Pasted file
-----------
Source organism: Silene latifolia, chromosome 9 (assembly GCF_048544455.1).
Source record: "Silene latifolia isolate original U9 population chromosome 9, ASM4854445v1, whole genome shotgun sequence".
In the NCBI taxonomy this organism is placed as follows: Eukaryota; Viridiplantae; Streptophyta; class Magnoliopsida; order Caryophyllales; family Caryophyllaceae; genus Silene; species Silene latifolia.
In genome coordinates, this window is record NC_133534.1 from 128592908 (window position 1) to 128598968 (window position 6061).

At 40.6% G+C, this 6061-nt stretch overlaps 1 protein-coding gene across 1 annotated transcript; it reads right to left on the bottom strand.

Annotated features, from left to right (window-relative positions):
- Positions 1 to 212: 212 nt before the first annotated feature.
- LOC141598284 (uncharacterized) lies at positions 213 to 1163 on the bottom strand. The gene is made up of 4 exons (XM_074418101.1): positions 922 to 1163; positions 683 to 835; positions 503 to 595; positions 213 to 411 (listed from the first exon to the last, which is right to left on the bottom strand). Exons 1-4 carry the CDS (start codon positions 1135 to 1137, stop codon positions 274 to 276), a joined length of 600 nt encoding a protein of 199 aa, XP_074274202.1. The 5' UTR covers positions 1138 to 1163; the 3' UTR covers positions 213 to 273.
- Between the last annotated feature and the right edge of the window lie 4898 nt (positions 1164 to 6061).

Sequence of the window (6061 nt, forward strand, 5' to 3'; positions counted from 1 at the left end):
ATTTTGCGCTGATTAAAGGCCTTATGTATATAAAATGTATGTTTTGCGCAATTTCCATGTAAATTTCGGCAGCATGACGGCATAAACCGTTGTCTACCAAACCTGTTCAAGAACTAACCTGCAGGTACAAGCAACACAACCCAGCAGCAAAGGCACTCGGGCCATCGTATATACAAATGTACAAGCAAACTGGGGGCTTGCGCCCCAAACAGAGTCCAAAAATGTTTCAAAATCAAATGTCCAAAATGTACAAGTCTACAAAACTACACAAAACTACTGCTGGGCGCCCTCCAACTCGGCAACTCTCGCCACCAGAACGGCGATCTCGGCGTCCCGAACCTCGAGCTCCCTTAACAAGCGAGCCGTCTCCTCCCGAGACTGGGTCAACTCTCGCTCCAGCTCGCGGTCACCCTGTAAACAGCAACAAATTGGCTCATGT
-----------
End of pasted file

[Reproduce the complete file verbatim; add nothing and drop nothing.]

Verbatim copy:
Source organism: Silene latifolia, chromosome 9 (assembly GCF_048544455.1).
Source record: "Silene latifolia isolate original U9 population chromosome 9, ASM4854445v1, whole genome shotgun sequence".
In the NCBI taxonomy this organism is placed as follows: Eukaryota; Viridiplantae; Streptophyta; class Magnoliopsida; order Caryophyllales; family Caryophyllaceae; genus Silene; species Silene latifolia.
In genome coordinates, this window is record NC_133534.1 from 128592908 (window position 1) to 128598968 (window position 6061).

At 40.6% G+C, this 6061-nt stretch overlaps 1 protein-coding gene across 1 annotated transcript; it reads right to left on the bottom strand.

Annotated features, from left to right (window-relative positions):
- Positions 1 to 212: 212 nt before the first annotated feature.
- LOC141598284 (uncharacterized) lies at positions 213 to 1163 on the bottom strand. The gene is made up of 4 exons (XM_074418101.1): positions 922 to 1163; positions 683 to 835; positions 503 to 595; positions 213 to 411 (listed from the first exon to the last, which is right to left on the bottom strand). Exons 1-4 carry the CDS (start codon positions 1135 to 1137, stop codon positions 274 to 276), a joined length of 600 nt encoding a protein of 199 aa, XP_074274202.1. The 5' UTR covers positions 1138 to 1163; the 3' UTR covers positions 213 to 273.
- Between the last annotated feature and the right edge of the window lie 4898 nt (positions 1164 to 6061).

Sequence of the window (6061 nt, forward strand, 5' to 3'; positions counted from 1 at the left end):
ATTTTGCGCTGATTAAAGGCCTTATGTATATAAAATGTATGTTTTGCGCAATTTCCATGTAAATTTCGGCAGCATGACGGCATAAACCGTTGTCTACCAAACCTGTTCAAGAACTAACCTGCAGGTACAAGCAACACAACCCAGCAGCAAAGGCACTCGGGCCATCGTATATACAAATGTACAAGCAAACTGGGGGCTTGCGCCCCAAACAGAGTCCAAAAATGTTTCAAAATCAAATGTCCAAAATGTACAAGTCTACAAAACTACACAAAACTACTGCTGGGCGCCCTCCAACTCGGCAACTCTCGCCACCAGAACGGCGATCTCGGCGTCCCGAACCTCGAGCTCCCTTAACAAGCGAGCCGTCTCCTCCCGAGACTGGGTCAACTCTCGCTCCAGCTCGCGGTCACCCTGTAAACAGCAACAAATTGGCTCATGT